History in the Making

The 5 Best History Books to Gift! (Blogmas 2018)

I have already shared my gift guide for historians and history buffs, but I have had quite a few more requests specifically for history books that people can give as a gift. Although my voracious reading habit can sometimes be a pain (there is never enough time to read!), it really pays dividends for you, my lovely readers. I read across many centuries and topics, and run the gamut from pop history to academic books.  These are my 5 favourite history books to give as gifts to the history lover in your life!

The 5 Best History Books to Gift!

The Lady in the Tower: The Fall of Anne Boleyn, Alison Weir

I just finished reading this book from Alison Weir, and I was surprised to find that I loved it! Anne Boleyn is not one of my favourite historical figures (that goes for most of Henry VIII’s wives). People tend to get fanatical about Anne, in either defense or attack, but that doesn’t lead to the most balanced books. This book gives you Anne’s background and her rise that arguably led to her fall, as well as the factions that jockeyed for her downfall. I appreciated that it took you day by day through Anne’s fall and her time in the tower, as well what the men accused with her would have experienced. Weir does deal with the accusations against Anne, but does not make definitive statements on whether or not she was actually guilty (a trap that many historians seem to fall into). I would recommend this for anyone who watches any sort of Kardashian show, as this is the original drama!

Lady in the Tower by Alison Weir

 

On the Map: A Mind-Expanding Exploration of the Way the World Looks, Simon Garfield

I think all of us tend to take maps for granted. With the rise of smartphones, we don’t really need to look at them, do we? Set an address into Google Maps and wait for whatever voice you’ve chosen to navigate you to your destination. Well, Garfield shows you just how many ways maps factor into our lives beyond standard navigation. They show up in books and literature, board games, and even in the human body. (The nervous system is essentially a map of you…) This is a great book for anyone who loves pop culture or having fast facts at their finger tips! I’ve used a few nuggets from this book at different pub quizzes, and it has really made me think a lot more about maps without becoming a clinical study.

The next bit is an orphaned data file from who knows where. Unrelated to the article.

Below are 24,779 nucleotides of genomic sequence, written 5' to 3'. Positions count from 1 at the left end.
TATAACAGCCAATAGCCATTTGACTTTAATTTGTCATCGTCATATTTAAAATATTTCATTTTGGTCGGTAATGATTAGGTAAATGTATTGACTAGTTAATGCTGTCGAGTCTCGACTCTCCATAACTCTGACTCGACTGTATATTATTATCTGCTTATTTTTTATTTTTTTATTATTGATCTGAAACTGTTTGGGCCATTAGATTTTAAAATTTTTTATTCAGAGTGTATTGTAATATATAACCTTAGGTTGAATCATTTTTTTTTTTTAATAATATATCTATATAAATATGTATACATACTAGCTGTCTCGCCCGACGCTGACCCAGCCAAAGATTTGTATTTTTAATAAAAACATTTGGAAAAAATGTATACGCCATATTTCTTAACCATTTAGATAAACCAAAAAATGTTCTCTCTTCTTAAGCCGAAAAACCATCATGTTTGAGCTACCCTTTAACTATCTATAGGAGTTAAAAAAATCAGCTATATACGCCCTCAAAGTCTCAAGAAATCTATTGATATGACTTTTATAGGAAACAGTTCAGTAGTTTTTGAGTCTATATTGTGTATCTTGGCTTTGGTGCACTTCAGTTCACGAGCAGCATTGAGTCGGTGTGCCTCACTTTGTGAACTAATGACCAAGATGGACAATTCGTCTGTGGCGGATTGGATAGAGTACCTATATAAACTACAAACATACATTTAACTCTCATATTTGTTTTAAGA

On the Map by Simon Garfield

 

Queen of Scots: The True Life of Mary Stuart, John Guy

I’ve already chatted about how much I love this book here, but with Mary, Queen of Scots just arriving in theatres, it seems fortuitous timing. Yes, this is certainly a deep dive of a biography, as John Guy covers Mary’s life and reign in detail. However, Mary, Queen of Scots may possibly be one of the most fascinating monarchs to ever take a throne, and she is well-deserving of the attention that she receives. Elizabeth I is often praised for her masculine ruling style and everything that she accomplished, but I think that Mary is deserving of as much or more of the praise, especially in 2018. I know that many historians like to dismiss Mary as a sixteenth century flibberty-gibbet who thought only with her heart, but I think modern readers can appreciate her drive to live her life the way that she wanted! (I’m not an Elizabeth I fan, FYI…) Give this to the historian who likes to re-visit something from an entirely new angle!